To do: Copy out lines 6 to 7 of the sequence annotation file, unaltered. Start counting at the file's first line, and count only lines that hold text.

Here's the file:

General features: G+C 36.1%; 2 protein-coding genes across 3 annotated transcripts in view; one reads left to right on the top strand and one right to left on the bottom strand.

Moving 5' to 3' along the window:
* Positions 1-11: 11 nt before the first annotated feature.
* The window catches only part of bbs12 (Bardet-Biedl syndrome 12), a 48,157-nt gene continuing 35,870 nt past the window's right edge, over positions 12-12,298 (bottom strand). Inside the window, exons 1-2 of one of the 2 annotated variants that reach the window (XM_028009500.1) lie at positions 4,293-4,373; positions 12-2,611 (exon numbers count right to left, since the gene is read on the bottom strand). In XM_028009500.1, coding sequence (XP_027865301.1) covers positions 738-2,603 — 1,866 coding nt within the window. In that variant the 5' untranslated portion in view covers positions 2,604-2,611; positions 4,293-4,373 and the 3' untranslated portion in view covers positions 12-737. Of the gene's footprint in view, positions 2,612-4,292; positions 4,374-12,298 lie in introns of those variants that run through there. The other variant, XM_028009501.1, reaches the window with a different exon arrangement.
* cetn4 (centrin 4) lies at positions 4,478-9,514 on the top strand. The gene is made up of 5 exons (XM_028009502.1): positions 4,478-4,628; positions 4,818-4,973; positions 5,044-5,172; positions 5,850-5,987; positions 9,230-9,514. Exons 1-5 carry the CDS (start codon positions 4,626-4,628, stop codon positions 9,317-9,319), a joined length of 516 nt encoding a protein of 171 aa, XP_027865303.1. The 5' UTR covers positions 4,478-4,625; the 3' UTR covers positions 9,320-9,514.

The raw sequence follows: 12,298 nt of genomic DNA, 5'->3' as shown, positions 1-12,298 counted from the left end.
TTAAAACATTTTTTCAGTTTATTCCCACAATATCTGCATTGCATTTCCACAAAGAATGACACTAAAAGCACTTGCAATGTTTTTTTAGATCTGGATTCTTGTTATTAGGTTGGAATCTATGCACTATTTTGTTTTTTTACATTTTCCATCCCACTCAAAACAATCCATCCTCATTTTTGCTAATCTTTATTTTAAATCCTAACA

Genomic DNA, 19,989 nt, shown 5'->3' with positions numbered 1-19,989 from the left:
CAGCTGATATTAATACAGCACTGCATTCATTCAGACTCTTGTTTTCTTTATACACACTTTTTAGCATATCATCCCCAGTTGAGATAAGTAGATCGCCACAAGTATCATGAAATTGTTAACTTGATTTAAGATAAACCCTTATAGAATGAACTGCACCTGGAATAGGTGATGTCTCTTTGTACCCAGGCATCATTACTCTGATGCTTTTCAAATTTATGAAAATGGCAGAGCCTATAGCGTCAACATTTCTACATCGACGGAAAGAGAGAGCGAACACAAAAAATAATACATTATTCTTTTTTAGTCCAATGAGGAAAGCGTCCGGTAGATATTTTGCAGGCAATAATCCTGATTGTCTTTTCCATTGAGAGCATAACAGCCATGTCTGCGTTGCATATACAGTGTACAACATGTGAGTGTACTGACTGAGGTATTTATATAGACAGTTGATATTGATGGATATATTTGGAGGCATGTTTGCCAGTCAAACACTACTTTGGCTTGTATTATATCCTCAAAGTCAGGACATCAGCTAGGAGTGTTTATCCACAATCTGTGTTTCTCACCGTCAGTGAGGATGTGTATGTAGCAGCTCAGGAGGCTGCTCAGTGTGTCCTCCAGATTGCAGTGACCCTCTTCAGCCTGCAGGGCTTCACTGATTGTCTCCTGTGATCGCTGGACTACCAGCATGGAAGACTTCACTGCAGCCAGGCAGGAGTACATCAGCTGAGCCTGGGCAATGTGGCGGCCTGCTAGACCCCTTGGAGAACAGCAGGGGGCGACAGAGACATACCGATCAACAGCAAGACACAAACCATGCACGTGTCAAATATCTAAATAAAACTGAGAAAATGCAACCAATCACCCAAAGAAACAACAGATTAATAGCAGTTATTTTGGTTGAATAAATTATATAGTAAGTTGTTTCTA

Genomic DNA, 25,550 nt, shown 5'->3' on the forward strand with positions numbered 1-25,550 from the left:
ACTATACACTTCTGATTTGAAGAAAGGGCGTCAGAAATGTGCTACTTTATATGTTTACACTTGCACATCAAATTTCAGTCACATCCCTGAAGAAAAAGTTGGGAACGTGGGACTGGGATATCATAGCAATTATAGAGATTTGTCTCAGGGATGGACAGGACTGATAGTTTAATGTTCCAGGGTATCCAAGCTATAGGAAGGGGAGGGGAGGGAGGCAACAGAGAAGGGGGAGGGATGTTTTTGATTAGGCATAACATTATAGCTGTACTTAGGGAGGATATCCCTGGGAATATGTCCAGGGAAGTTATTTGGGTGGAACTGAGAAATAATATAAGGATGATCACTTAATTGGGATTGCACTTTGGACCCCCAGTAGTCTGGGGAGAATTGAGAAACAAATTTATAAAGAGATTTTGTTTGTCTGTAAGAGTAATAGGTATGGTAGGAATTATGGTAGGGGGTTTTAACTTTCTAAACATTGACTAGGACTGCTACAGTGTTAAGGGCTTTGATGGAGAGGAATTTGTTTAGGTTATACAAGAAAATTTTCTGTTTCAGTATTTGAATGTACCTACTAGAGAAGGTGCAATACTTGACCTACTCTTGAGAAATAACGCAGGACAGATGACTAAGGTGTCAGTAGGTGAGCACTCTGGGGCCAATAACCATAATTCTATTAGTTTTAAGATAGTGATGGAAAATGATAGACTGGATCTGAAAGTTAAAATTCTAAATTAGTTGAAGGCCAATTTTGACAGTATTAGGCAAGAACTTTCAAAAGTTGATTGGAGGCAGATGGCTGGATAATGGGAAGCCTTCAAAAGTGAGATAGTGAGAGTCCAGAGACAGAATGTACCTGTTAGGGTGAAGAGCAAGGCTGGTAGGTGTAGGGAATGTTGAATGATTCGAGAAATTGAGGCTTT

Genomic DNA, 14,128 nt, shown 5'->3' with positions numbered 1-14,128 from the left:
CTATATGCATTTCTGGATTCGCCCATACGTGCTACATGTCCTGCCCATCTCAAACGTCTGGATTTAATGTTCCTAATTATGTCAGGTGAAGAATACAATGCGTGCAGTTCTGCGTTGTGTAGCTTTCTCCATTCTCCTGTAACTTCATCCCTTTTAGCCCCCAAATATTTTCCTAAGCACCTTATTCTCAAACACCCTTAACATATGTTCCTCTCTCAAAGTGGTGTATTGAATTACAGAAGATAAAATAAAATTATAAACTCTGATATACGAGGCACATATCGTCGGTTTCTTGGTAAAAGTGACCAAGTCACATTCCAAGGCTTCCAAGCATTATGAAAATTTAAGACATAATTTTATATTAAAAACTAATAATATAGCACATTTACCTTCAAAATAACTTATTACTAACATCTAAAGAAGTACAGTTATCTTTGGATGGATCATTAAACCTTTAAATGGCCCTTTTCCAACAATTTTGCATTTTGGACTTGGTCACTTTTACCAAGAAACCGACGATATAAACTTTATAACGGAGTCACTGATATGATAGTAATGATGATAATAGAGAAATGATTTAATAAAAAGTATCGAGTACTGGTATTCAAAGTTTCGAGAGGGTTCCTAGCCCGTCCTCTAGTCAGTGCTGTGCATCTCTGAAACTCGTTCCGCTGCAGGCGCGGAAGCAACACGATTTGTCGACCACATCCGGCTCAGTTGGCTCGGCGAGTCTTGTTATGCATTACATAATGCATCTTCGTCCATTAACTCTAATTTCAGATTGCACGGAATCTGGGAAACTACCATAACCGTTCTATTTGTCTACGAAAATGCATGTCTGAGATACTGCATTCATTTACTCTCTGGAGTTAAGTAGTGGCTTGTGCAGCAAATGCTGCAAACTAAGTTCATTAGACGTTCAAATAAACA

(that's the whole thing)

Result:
The raw sequence follows: 12,298 nt of genomic DNA, 5'->3' as shown, positions 1-12,298 counted from the left end.
TTAAAACATTTTTTCAGTTTATTCCCACAATATCTGCATTGCATTTCCACAAAGAATGACACTAAAAGCACTTGCAATGTTTTTTTAGATCTGGATTCTTGTTATTAGGTTGGAATCTATGCACTATTTTGTTTTTTTACATTTTCCATCCCACTCAAAACAATCCATCCTCATTTTTGCTAATCTTTATTTTAAATCCTAACA